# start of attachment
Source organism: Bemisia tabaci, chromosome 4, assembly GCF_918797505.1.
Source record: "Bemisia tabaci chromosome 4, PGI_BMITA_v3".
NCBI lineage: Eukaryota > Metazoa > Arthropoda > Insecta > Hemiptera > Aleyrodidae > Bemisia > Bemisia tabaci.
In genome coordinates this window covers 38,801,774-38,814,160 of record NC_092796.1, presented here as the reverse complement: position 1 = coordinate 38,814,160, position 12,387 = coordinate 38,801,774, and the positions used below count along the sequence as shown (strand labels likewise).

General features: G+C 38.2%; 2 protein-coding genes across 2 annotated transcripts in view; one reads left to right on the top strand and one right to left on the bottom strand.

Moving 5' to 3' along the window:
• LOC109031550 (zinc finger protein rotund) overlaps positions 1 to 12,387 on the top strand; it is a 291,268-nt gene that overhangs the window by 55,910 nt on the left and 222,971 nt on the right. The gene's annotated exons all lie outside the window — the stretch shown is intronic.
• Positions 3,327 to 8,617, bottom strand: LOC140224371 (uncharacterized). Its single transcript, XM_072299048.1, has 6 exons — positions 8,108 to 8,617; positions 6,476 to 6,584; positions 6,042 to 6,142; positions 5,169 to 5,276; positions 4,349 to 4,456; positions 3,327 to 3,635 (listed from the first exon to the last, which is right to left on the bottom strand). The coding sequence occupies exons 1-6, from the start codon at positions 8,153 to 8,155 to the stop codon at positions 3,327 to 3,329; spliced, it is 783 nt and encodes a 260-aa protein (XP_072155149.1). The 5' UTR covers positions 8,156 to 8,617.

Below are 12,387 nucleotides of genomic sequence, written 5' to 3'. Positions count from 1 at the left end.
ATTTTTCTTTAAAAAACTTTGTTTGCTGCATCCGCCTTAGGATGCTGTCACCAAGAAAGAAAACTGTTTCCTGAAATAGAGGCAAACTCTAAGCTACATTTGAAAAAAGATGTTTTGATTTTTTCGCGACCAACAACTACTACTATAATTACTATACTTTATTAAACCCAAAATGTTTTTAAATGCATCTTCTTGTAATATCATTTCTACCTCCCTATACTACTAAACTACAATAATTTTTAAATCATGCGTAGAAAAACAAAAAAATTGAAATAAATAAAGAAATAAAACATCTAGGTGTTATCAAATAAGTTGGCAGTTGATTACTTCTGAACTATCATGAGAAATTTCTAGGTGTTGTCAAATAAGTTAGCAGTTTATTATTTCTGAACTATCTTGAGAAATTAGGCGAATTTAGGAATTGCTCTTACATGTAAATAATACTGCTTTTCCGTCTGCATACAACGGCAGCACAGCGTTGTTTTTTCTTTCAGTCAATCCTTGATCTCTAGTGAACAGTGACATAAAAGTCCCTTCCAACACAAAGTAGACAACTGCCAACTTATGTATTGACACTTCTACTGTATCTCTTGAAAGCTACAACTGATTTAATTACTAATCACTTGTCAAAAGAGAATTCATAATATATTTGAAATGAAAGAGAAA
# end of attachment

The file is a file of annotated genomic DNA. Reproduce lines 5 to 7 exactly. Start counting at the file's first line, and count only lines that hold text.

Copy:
General features: G+C 38.2%; 2 protein-coding genes across 2 annotated transcripts in view; one reads left to right on the top strand and one right to left on the bottom strand.

Moving 5' to 3' along the window:
• LOC109031550 (zinc finger protein rotund) overlaps positions 1 to 12,387 on the top strand; it is a 291,268-nt gene that overhangs the window by 55,910 nt on the left and 222,971 nt on the right. The gene's annotated exons all lie outside the window — the stretch shown is intronic.